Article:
Using the Arduino Software (IDE)

The offline IDE makes it easy to write code and upload it to the board without an Internet connection.

The Arduino Software (IDE) makes it easy to write code and upload it to the board offline. We recommend it for users with poor or no internet connection. This software can be used with any Arduino board.

There are currently two versions of the Arduino IDE, one is the IDE 1.x.x and the other is IDE 2.x. The IDE 2.x is new major release that is faster and even more powerful to the IDE 1.x.x. In addition to a more modern editor and a more responsive interface it includes advanced features to help users with their coding and debugging.

The following steps can guide you with using the offline IDE (you can choose either IDE 1.x.x or IDE 2.x):

1. Download and install the Arduino Software IDE:

2. Connect your Arduino board to your device.

3. Open the Arduino Software (IDE).

The Arduino Integrated Development Environment - or Arduino Software (IDE) - connects to the Arduino boards to upload programs and communicate with them. Programs written using Arduino Software (IDE) are called sketches. These sketches are written in the text editor and are saved with the file extension .ino.

Using the offline IDE 1.x.x

The editor contains the four main areas:

1. A Toolbar with buttons for common functions and a series of menus. The toolbar buttons allow you to verify and upload programs, create, open, and save sketches, and open the serial monitor.

2. The message area, gives feedback while saving and exporting and also displays errors.

3. The text editor for writing your code.

4. The text console displays text output by the Arduino Software (IDE), including complete error messages and other information.

The bottom right-hand corner of the window displays the configured board and serial port.

The Arduino Software IDE
The Arduino Software IDE

Now that you are all set up, let’s try to make your board blink!

5. Connect your Arduino or Genuino board to your computer.

6. Now, you need to select the right core & board. This is done by navigating to Tools > Board > Arduino AVR Boards > Board. Make sure you select the board that you are using. If you cannot find your board, you can add it from Tools > Board > Boards Manager.

Selecting a board
Selecting a board

7. Now, let's make sure that your board is found by the computer, by selecting the port. This is simply done by navigating to Tools > Port, where you select your board from the list.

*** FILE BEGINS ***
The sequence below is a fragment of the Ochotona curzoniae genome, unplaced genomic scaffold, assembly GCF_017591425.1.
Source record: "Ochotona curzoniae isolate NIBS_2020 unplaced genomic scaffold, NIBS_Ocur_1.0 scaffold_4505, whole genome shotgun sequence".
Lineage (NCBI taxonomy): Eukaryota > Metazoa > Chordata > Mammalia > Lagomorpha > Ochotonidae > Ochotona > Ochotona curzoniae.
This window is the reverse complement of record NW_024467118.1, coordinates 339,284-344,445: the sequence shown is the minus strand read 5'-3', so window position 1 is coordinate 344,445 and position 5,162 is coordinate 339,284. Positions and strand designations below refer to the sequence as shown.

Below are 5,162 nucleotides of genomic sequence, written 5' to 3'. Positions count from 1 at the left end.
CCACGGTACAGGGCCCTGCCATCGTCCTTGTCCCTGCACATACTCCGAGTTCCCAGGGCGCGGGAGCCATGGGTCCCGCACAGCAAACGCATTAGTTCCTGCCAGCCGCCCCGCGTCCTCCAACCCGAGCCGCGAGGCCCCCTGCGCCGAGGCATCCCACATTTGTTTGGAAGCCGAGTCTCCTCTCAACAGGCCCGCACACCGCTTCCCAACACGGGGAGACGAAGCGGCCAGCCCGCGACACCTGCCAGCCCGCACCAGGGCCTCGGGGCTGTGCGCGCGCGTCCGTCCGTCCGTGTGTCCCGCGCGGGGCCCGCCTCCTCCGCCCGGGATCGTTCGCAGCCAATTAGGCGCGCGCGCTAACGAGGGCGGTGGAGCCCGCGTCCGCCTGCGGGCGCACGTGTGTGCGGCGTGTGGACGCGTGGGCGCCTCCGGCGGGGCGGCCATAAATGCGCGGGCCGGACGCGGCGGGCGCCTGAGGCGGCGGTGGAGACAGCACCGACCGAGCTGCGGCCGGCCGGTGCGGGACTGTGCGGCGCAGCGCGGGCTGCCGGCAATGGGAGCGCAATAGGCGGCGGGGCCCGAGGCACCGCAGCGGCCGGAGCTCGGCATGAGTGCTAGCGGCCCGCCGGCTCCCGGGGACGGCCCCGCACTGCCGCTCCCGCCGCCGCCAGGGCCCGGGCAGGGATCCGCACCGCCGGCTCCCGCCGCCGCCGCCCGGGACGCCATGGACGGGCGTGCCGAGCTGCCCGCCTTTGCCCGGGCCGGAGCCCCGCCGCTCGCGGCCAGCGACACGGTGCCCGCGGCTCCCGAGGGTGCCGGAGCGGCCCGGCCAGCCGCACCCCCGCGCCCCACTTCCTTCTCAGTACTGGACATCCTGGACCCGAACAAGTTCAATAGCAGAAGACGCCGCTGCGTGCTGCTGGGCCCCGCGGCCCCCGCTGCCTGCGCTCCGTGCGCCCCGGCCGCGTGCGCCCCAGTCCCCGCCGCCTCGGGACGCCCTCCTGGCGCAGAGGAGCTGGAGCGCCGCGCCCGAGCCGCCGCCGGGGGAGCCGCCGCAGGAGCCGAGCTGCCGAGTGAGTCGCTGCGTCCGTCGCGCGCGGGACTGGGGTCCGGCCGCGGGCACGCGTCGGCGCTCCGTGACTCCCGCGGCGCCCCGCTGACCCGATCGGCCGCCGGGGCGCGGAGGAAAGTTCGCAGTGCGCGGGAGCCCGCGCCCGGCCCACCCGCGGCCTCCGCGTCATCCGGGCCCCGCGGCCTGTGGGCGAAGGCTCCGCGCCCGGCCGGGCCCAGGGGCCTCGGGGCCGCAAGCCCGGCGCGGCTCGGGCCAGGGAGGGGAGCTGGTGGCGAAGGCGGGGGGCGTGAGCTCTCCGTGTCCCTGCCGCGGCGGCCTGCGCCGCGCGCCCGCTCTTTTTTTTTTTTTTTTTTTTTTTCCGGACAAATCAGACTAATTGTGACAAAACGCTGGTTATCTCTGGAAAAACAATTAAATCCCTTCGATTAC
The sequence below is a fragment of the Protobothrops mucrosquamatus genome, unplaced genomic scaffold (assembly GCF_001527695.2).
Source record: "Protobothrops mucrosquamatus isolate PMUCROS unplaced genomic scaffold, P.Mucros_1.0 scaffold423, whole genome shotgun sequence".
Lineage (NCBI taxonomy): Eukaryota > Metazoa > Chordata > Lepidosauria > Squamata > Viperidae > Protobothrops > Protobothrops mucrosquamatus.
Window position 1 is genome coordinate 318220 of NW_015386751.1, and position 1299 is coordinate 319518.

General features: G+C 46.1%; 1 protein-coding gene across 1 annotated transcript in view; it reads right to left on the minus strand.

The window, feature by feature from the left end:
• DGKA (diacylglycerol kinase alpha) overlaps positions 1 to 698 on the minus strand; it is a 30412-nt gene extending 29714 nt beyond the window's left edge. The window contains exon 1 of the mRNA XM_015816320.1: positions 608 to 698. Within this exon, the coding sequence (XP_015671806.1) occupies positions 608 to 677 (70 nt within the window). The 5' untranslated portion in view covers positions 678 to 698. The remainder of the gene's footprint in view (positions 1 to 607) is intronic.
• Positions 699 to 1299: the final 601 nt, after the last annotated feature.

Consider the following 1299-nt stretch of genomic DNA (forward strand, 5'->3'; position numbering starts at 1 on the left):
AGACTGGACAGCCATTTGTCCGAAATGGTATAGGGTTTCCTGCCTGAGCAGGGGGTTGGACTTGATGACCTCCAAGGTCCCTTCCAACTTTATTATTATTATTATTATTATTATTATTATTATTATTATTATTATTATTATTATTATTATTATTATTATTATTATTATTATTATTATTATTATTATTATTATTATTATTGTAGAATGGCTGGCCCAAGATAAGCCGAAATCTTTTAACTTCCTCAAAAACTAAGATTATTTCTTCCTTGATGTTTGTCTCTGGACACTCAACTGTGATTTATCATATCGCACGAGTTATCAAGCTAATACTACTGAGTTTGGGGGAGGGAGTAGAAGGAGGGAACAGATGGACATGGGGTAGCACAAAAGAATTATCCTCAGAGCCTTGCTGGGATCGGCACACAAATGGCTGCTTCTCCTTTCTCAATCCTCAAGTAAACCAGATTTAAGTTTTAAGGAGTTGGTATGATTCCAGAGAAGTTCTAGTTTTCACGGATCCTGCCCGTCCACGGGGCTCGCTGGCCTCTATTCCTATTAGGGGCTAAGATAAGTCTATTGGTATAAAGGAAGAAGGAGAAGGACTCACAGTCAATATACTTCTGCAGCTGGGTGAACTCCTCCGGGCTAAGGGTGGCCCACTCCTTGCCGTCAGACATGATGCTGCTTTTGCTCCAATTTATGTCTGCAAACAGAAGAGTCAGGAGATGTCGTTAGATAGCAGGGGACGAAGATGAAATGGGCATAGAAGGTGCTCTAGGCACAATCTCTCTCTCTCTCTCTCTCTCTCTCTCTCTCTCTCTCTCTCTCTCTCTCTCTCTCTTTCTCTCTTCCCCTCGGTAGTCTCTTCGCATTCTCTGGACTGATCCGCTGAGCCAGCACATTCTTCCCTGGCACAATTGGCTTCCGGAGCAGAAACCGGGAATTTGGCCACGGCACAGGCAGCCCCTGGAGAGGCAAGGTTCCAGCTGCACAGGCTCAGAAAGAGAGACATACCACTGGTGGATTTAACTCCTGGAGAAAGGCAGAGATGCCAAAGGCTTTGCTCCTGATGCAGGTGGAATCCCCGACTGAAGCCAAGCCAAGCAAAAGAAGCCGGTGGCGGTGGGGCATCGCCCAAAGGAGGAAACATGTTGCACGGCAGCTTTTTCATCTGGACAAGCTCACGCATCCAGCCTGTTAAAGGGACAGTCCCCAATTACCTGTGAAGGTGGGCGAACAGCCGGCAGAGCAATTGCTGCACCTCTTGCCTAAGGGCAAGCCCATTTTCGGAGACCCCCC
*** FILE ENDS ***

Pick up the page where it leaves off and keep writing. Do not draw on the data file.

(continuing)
Selecting the port
Selecting the port

8. Let’s try an example: navigate to File > Examples > 01.Basics > Blink.

Opening an example
Opening an example

9. To upload it to your board, simply click on the arrow in the top left corner. This process takes a few seconds, and it is important to not disconnect the board during this process. If the upload is successful, the message "Done uploading" will appear in the bottom output area.

10. Once the upload is complete, you should then see on your board the yellow LED with an L next to it start blinking. You can adjust the speed of blinking by changing the delay number in the parenthesis to 100, and upload the Blink sketch again. Now the LED should blink much faster.

On-board LED blinking

Congratulations! You have successfully programmed your board to blink its on-board LED! You can find more information about the Arduino Software (IDE) 2.x here.

Using the offline IDE 2.x

The editor contains the four main areas:

1. A toolbar with buttons for common functions and a series of menus. The toolbar buttons allow you to verify and upload programs, create, open, and save sketches, choose your board and port and open the serial monitor.

2. The Sidebar for regularly used tools. It gives you quick access to board managers, libraries, debugging your board as well as a search and replacement tool.

3. The text editor for writing your code.

4. Console controls gives control over the output on the console.

5. The text console displays text output by the Arduino Software (IDE), including complete error messages and other information.

The bottom right-hand corner of the window displays the configured board and serial port.

The Arduino Software IDE
The Arduino Software IDE

Now that you are all set up, let’s try to make your board blink!

1. Connect your Arduino or Genuino board to your computer.

2. Now, you need to select the right board & port. This is done from the toolbar. Make sure you select the board that you are using. If you cannot find your board, you can add it from the board manager in the sidebar.

Selecting a board & port
Selecting a board & port

3. Let’s try an example: navigate to File > Examples > 01.Basics > Blink.

Opening an example
Opening an example

4. To upload it to your board, simply click on the arrow in the top left corner. This process takes a few seconds, and it is important to not disconnect the board during this process. If the upload is successful, the message "Done uploading" will appear in the bottom output area.

5. Once the upload is complete, you should see on your board the yellow LED with the letter L next to it, start blinking. You can adjust the speed of blinking by changing the delay number in the parenthesis to 100, and upload the Blink sketch again. Now the LED should blink much faster.

On-board LED blinking

Congratulations! You have successfully programmed your board to blink its on-board LED! You can find more information about the Arduino Software (IDE) here.

Contribute to Arduino

Join the community and suggest improvements to this article via GitHub. Make sure to read out contribution policy before making your pull request.

Missing something?

Check out our store and get what you need to follow this tutorial.